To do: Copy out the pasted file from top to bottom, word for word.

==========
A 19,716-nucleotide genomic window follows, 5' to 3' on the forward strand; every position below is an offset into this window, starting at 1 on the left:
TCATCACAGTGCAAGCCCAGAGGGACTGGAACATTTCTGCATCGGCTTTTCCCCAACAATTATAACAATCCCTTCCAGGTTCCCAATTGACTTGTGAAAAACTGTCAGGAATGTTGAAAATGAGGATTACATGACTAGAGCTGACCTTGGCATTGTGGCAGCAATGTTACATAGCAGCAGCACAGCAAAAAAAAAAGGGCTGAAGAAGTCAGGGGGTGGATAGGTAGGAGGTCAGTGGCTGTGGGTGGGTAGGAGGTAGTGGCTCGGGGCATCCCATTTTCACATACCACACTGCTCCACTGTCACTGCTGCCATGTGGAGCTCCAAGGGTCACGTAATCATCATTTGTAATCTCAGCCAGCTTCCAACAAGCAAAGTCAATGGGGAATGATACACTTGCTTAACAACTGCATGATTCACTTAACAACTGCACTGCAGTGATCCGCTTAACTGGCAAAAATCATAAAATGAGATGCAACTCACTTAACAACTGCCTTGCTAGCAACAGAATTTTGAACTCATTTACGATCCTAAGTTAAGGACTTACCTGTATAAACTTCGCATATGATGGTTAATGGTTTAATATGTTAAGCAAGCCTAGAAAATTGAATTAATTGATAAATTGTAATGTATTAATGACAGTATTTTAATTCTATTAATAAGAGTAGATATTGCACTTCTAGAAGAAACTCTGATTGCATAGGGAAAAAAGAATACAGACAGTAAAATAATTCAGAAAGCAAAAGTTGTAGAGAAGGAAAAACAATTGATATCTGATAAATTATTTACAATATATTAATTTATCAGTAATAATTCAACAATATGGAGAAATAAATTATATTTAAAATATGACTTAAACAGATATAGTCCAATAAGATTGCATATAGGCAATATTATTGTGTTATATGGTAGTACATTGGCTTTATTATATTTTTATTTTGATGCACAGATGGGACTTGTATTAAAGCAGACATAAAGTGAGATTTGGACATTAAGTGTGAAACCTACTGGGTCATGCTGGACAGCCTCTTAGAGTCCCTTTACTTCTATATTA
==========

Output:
A 19,716-nucleotide genomic window follows, 5' to 3' on the forward strand; every position below is an offset into this window, starting at 1 on the left:
TCATCACAGTGCAAGCCCAGAGGGACTGGAACATTTCTGCATCGGCTTTTCCCCAACAATTATAACAATCCCTTCCAGGTTCCCAATTGACTTGTGAAAAACTGTCAGGAATGTTGAAAATGAGGATTACATGACTAGAGCTGACCTTGGCATTGTGGCAGCAATGTTACATAGCAGCAGCACAGCAAAAAAAAAAGGGCTGAAGAAGTCAGGGGGTGGATAGGTAGGAGGTCAGTGGCTGTGGGTGGGTAGGAGGTAGTGGCTCGGGGCATCCCATTTTCACATACCACACTGCTCCACTGTCACTGCTGCCATGTGGAGCTCCAAGGGTCACGTAATCATCATTTGTAATCTCAGCCAGCTTCCAACAAGCAAAGTCAATGGGGAATGATACACTTGCTTAACAACTGCATGATTCACTTAACAACTGCACTGCAGTGATCCGCTTAACTGGCAAAAATCATAAAATGAGATGCAACTCACTTAACAACTGCCTTGCTAGCAACAGAATTTTGAACTCATTTACGATCCTAAGTTAAGGACTTACCTGTATAAACTTCGCATATGATGGTTAATGGTTTAATATGTTAAGCAAGCCTAGAAAATTGAATTAATTGATAAATTGTAATGTATTAATGACAGTATTTTAATTCTATTAATAAGAGTAGATATTGCACTTCTAGAAGAAACTCTGATTGCATAGGGAAAAAAGAATACAGACAGTAAAATAATTCAGAAAGCAAAAGTTGTAGAGAAGGAAAAACAATTGATATCTGATAAATTATTTACAATATATTAATTTATCAGTAATAATTCAACAATATGGAGAAATAAATTATATTTAAAATATGACTTAAACAGATATAGTCCAATAAGATTGCATATAGGCAATATTATTGTGTTATATGGTAGTACATTGGCTTTATTATATTTTTATTTTGATGCACAGATGGGACTTGTATTAAAGCAGACATAAAGTGAGATTTGGACATTAAGTGTGAAACCTACTGGGTCATGCTGGACAGCCTCTTAGAGTCCCTTTACTTCTATATTA